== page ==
The ten biggest Challenges Of Doing Business In Nigeria today are:

  • Financial management
  • Uncertainty about the future
  • Regulation and compliance
  • Monitoring performance
  • Competencies and recruiting the right talent
  • Exploding data
  • Technology
  • Customer service

What are the challenges of small business owners?

Five challenges faced by small businesses and how to solve them

  • Common pain points for small businesses
  • The challenge of exporting
  • Cash flow issues
  • Tax complexity
  • To go to the cloud or not
  • Finding the right talent

What are the advantages of doing business in Nigeria?

It is a safe place for foreign capital and offers investors investment guarantees, fiscal incentives, stable legal and political environment. Nigeria also offers a low VAT rate, corporate tax regime, flexible labor market conditions, and a simple process to establish a business.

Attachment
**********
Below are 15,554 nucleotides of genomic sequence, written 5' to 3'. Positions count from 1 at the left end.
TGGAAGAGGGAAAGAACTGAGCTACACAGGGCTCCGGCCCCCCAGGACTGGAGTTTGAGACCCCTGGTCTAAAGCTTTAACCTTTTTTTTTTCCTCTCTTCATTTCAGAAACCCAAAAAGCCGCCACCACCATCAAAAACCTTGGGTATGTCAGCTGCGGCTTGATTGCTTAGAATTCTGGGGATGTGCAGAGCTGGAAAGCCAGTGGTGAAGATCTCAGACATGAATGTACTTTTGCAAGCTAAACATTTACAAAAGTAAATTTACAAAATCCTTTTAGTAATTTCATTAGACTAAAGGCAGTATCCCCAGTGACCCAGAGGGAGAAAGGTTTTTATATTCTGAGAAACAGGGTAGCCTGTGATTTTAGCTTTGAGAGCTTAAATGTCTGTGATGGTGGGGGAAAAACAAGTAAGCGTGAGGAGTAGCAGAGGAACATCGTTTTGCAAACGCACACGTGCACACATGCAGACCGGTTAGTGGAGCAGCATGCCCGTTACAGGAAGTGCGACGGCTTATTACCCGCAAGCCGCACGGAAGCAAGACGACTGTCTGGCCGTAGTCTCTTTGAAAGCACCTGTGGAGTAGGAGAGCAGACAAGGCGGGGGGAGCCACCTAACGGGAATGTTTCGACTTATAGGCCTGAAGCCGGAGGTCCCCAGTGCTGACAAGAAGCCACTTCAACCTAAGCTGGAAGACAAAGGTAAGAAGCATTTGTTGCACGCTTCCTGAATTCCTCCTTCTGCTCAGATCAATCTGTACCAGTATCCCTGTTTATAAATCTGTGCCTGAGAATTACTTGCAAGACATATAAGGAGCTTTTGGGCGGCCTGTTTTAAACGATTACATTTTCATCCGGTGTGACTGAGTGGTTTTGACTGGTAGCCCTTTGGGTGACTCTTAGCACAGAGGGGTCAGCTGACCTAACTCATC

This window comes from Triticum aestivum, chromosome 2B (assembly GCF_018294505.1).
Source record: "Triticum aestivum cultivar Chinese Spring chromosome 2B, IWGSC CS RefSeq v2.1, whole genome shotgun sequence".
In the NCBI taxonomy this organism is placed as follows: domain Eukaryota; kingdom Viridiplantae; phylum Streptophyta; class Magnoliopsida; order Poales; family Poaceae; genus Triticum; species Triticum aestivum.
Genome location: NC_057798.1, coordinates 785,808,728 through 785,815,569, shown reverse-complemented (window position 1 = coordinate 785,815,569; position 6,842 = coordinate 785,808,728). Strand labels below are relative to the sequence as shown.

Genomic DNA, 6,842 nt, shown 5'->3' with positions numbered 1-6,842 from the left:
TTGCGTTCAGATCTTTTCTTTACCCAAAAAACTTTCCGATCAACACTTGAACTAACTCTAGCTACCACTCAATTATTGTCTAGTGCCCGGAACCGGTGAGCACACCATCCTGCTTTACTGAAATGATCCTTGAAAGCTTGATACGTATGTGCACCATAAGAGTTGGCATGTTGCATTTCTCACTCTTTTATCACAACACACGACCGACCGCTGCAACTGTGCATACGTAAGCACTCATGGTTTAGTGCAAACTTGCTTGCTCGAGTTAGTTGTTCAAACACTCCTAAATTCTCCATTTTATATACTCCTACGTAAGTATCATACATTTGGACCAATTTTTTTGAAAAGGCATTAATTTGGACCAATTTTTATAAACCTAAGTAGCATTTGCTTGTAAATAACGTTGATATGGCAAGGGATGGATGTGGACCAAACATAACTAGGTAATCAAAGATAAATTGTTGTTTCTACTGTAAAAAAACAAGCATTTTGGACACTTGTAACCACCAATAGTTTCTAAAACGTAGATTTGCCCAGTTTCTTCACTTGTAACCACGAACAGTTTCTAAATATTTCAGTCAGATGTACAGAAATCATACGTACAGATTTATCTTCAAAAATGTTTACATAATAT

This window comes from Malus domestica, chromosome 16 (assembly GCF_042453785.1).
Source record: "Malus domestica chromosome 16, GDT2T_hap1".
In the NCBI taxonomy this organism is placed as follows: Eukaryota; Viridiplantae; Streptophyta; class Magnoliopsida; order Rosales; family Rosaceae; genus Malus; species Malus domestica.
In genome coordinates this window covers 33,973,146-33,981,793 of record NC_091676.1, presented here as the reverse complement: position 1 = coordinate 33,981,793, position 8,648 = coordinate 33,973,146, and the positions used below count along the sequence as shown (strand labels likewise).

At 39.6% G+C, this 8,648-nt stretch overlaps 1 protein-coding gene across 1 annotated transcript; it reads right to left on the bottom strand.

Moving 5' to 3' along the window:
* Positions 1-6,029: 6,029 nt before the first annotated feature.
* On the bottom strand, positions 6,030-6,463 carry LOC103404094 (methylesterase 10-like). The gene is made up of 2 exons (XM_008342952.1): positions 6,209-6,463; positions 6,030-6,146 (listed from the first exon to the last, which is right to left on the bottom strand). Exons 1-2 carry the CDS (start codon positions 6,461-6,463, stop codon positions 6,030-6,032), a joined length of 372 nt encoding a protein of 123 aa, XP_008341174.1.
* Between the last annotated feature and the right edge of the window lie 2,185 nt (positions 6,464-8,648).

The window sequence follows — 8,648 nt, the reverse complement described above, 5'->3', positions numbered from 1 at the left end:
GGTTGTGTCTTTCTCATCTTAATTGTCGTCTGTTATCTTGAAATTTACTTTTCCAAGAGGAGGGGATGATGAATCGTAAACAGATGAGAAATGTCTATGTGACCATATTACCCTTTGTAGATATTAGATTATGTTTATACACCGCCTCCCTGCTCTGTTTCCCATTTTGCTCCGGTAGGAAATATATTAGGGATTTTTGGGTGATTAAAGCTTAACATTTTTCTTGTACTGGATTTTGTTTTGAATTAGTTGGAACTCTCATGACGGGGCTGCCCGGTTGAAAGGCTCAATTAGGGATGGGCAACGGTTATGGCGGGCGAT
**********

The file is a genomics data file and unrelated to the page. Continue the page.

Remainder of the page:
Is it easy to do business in Nigeria?

In 2019, Nigeria ranked 131st out of 190 countries in the ease of doing business. On the other hand, the economies ranked one to 20 have more straightforward and friendly regulations for businesses. In Africa, the best country for doing basin ranks among the world’s first countries in the world.


This post isn’t meant to scare you away from attempting to do business in Nigeria. It’s just meant to prepare you for what you’ll face if you do attempt it. In that regard, I hope that this has been helpful and that it may even serve as a starting point for you to do some of your own research on doing business in Nigeria. Good luck!

Originally posted 2022-02-16 17:18:44.